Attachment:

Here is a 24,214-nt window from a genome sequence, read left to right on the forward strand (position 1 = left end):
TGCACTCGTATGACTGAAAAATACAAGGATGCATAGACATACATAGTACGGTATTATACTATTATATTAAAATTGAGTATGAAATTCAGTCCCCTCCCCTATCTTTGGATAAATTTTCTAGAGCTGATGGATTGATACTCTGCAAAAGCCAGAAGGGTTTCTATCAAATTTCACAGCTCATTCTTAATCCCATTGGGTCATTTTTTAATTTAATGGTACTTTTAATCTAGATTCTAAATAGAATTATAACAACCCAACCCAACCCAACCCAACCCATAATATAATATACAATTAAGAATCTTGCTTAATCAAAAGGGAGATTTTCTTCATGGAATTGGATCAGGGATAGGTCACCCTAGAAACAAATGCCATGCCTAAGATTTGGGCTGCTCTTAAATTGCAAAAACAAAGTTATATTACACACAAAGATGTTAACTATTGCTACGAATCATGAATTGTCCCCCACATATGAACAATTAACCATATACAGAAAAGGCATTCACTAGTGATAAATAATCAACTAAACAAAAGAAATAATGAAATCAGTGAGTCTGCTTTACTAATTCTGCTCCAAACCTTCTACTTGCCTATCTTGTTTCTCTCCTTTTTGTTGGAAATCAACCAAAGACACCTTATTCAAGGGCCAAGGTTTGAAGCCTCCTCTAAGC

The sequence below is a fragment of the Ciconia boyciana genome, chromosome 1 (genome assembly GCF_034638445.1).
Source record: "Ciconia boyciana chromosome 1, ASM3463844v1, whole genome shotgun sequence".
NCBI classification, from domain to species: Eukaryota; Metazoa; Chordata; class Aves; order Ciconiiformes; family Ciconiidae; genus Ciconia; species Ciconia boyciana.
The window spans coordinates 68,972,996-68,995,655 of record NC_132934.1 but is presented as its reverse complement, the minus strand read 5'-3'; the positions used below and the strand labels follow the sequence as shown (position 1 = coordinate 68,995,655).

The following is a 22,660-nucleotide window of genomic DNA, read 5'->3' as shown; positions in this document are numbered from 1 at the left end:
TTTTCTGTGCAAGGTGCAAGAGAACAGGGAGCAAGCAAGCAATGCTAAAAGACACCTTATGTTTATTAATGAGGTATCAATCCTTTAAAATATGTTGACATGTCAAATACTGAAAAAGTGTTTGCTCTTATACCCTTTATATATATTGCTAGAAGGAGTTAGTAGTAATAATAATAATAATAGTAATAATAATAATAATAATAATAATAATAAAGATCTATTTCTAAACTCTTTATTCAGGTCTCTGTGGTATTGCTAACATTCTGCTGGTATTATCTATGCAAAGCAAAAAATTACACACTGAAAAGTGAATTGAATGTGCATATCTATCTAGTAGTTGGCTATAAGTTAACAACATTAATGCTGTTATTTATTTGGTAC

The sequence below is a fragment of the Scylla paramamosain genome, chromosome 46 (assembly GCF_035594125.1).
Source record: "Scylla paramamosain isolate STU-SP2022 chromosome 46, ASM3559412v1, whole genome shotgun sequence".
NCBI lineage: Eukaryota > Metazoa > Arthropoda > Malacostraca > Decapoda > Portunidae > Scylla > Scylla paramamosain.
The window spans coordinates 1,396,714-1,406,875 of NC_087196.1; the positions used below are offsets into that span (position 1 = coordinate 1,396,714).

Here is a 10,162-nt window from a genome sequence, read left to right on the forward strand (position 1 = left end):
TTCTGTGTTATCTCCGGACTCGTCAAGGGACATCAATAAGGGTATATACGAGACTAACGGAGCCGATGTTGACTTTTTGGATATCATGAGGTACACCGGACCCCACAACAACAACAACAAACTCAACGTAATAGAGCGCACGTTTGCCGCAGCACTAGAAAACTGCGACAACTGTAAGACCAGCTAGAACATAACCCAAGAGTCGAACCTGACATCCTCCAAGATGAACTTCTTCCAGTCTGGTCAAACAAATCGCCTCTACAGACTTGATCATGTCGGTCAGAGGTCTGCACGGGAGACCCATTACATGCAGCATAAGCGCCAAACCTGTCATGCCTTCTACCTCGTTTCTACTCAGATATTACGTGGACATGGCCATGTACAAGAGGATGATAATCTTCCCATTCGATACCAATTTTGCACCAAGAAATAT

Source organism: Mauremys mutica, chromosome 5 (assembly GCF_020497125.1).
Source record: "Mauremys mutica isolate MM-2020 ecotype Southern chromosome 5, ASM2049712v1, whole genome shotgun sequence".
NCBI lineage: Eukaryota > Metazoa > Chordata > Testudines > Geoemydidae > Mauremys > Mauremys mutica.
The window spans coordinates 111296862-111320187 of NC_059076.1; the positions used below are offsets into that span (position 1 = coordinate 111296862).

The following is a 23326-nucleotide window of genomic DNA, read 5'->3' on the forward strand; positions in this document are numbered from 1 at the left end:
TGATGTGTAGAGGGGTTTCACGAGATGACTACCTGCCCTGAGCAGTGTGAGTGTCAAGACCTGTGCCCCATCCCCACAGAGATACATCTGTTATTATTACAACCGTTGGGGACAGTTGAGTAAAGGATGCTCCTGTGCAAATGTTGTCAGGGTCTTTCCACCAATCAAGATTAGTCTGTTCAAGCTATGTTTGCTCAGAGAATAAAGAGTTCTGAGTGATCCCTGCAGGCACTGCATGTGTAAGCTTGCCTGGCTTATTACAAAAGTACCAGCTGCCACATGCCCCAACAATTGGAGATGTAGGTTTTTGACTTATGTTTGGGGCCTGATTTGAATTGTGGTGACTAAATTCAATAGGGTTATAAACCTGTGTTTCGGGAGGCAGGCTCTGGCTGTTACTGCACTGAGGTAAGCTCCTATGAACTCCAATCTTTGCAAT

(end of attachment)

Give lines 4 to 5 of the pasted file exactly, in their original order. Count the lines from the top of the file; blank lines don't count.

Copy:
Source record: "Ciconia boyciana chromosome 1, ASM3463844v1, whole genome shotgun sequence".
NCBI classification, from domain to species: Eukaryota; Metazoa; Chordata; class Aves; order Ciconiiformes; family Ciconiidae; genus Ciconia; species Ciconia boyciana.